2016 Q3: Presidential Elections and the Stock Market

Posted by on Oct 25, 2016 in MFA Quarterly Commentaries

Next month, Americans will head to the polls to elect the next president of the United States. While the outcome is unknown, one thing is for certain: There will be a steady stream of opinions from pundits and prognosticators about how the election will impact the stock market.

As we explain below, investors would be well-served to avoid the temptation to make significant changes to a long-term investment plan based upon these sorts of predictions.

Short-Term Trading and Presidential Election Results

Trying to outguess the market is often a losing game. Current market prices offer an up-to-the-minute snapshot of the aggregate expectations of market participants. This includes expectations about the outcome and impact of elections. While unanticipated future events—surprises relative to those expectations—may trigger price changes in the future, the nature of these surprises cannot be known by investors today. As a result, it is difficult, if not impossible, to systematically benefit from trying to identify mispriced securities.

This suggests it is unlikely that investors can gain an edge by attempting to predict what will happen to the stock market after a presidential election.



Bulls & Bears ≠ Donkeys & Elephants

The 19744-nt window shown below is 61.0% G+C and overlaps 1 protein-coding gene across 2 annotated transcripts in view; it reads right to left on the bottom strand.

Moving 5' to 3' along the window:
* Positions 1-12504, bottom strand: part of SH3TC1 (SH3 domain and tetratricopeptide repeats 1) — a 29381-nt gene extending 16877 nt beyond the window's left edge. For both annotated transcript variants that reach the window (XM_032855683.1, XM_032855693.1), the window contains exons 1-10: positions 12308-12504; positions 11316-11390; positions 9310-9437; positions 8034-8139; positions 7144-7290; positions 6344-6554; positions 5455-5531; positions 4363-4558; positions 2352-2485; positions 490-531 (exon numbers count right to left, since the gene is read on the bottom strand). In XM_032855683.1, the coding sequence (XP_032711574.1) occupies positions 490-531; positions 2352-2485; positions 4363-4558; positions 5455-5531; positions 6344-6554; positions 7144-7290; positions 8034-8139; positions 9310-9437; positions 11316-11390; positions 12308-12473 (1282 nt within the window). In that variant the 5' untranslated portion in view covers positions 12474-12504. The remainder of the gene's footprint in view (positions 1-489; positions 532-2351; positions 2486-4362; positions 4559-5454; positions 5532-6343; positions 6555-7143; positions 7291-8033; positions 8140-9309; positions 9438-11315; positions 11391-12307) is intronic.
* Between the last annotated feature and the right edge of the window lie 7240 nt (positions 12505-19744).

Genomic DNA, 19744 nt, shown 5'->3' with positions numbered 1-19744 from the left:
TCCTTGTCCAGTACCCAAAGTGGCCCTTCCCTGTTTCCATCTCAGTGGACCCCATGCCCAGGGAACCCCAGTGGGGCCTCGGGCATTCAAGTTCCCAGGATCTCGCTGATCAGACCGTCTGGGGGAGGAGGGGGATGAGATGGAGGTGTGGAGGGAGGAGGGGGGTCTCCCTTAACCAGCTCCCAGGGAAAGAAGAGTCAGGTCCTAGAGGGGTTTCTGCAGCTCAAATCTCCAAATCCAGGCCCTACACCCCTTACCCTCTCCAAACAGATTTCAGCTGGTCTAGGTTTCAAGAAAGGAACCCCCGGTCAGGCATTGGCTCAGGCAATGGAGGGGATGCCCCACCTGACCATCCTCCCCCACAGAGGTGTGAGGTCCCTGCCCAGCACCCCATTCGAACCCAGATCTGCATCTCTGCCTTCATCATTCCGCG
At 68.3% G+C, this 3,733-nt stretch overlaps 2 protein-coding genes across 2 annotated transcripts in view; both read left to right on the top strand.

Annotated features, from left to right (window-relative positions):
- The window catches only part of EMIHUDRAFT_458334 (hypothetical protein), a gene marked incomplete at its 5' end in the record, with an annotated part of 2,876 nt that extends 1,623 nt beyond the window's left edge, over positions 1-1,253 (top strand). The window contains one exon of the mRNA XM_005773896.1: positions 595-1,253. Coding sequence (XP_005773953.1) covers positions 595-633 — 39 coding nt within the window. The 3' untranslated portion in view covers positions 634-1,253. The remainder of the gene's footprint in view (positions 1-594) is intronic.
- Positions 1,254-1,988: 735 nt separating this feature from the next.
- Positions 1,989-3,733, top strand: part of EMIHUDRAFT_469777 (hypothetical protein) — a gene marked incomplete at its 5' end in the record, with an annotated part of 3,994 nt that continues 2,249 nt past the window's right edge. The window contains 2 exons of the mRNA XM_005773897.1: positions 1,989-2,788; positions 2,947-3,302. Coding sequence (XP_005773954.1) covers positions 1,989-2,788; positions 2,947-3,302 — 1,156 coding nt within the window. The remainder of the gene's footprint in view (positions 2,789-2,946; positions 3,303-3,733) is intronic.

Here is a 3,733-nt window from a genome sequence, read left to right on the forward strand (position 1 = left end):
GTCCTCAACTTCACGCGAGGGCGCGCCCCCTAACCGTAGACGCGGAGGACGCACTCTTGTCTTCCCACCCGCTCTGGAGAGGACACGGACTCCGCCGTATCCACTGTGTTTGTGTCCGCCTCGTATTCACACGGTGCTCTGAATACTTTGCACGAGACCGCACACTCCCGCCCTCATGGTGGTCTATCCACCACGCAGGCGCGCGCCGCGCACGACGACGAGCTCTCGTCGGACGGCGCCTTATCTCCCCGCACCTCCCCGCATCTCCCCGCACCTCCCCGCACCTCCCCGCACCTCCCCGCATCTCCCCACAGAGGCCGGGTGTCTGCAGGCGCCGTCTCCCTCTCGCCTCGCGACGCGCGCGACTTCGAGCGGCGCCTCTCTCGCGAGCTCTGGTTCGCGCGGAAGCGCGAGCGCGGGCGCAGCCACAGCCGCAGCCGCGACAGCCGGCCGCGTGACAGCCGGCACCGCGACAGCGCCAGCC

Predictions about presidential elections and the stock market often focus on which party or candidate will be “better for the market” over the long run. The graph above shows the growth of one dollar invested in the S&P 500 Index over nine decades and 15 presidencies (from Coolidge to Obama). This data does not suggest an obvious pattern of long-term stock market performance based upon which party holds the Oval Office. If your eyes follow the top line of the chart, you see that the performance trends for the stock market have been remarkably similar for both parties. The key takeaway here is that over the long run, the market has provided substantial returns regardless of who controlled the executive branch.

Long-Term Investing

Equity markets can help investors grow their assets, but investing is a long-term endeavor. Trying to make investment decisions based upon the outcome of presidential elections is unlikely to result in reliable excess returns for investors. At best, any positive outcome based onsuch a strategy will likely be the result of random luck. At worst, it can lead to costly mistakes. Accordingly, there is a strong case for investors to rely on patience and portfolio structure, rather than trying to outguess the market in order to pursue investment returns.

Year-to-Date Results

It is refreshing to see that we are once again being rewarded for diversification and our global exposure to small cap and valuestocks. Persistently low interest rates have contributed to an environment in which Large Cap Growth stocks outperformed, especially in the US. As you review where the performance comes from in 2016, you will see that Emerging Markets, for example, have enjoyed a solid rise this year.